Now this is more like it. After last issue’s tired and recycled feel, writer Joe Harris crafts a tale worthy of one of the television series’ greatest “monster-of-the-week” nightmares, The Flukeman.
X-Files Season 10 #7 (IDW Publishing)
While the creature’s origins had already been pretty well explained during the show’s run, Harris gives us a great deal more backstory here, going all the way back to Chernobyl in 1986 through flashbacks interspersed throughout the main story.
The visceral fear that the practical effects-built creature inspired during The X-Files’ early days on the air isn’t something that can be easily replicated in comic form. Instead, Harris treats the reader to a haunting account of just how The Flukeman came to be… and how much human thought it might still be capable of.
Help! I’m drowning in a sea of Cold War-era negligence!
Back in the present, Mulder’s rescue from the mosh pit full of Flukemen he’d been cornered by at the end of the last issue comes from an unlikely source. Unfortunately for him), that’s hardly where the danger for him (or anyone else that has come in close contact with the creature) ends.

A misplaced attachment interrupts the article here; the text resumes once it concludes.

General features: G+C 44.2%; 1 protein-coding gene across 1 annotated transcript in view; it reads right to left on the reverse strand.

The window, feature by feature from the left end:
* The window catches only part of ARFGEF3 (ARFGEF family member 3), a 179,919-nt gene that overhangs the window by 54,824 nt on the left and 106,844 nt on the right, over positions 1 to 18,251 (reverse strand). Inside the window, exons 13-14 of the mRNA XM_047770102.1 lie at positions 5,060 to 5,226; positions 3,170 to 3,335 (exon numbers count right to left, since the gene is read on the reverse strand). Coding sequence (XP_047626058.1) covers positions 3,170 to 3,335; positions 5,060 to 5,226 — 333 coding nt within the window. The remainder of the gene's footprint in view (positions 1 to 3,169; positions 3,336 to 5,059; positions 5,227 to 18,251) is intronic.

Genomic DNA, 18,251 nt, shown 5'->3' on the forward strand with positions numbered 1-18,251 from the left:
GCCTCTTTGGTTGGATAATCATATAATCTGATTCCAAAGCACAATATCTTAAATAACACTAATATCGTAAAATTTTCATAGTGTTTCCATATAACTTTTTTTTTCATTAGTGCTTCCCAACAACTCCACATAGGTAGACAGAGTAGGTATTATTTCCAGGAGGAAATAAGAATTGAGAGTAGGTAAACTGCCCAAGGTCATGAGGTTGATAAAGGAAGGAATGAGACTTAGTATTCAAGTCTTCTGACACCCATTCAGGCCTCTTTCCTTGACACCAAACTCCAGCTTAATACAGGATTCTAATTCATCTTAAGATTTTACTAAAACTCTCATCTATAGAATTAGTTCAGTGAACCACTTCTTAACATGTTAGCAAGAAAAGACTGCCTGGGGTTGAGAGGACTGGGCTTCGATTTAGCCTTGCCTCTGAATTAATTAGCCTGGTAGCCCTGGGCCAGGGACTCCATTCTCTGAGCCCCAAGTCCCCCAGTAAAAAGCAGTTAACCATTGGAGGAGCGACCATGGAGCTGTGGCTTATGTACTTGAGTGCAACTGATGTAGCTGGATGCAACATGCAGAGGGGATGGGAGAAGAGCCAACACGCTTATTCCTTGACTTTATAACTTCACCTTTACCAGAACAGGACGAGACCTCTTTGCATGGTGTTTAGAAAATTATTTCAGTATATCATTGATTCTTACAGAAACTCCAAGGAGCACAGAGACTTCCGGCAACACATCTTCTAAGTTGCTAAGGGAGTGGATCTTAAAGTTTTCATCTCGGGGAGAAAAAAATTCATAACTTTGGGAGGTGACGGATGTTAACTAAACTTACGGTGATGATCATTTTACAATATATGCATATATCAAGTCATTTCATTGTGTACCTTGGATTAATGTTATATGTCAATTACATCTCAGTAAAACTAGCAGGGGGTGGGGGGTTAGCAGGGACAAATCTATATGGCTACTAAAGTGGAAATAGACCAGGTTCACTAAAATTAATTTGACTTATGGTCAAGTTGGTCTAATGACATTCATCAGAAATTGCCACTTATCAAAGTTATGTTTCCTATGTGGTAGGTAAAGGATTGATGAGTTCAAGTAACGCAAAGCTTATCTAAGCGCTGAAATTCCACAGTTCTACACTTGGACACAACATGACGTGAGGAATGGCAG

There’s a bit of a “reveal” about the town’s sheriff, but anyone who didn’t see it coming in some way or another probably hasn’t been reading fiction for very long. The real story twist is in how Harris uses the fallout from Mulder’s encounter in the in the sewer along with a chilling end scene to leave us wondering not just what might happen to him in the future, but also what the true nature of The Flukeman really is.
…and Mulder shoots stuff, which is always fun to see.
Is It Good?
- Joe Harris takes what looked like it would be a recycled plot line and gives us a haunting new chapter for one of the series’ best monsters.
- Art by Elena Casagrande is excellent as usual
- Additional back story on the Flukeman not only gives us a good story, but sets up a terrifying ending.
- One of the major plot twists could be seen from a mile away.
I knocked the last issue pretty hard, but this one had me on the edge of my seat like the best episodes of the television series used to. Harris also manages to fully utilize the fact that he is working without the budget constraints of a network production to give us some pretty great visuals, all of which are once again drawn beautifully l by Elena Casagrande.
If you were beginning to doubt this series like I had been for the last couple issues, give this one a try. It may restore your faith (and cause you to lose some sleep) like it did for me.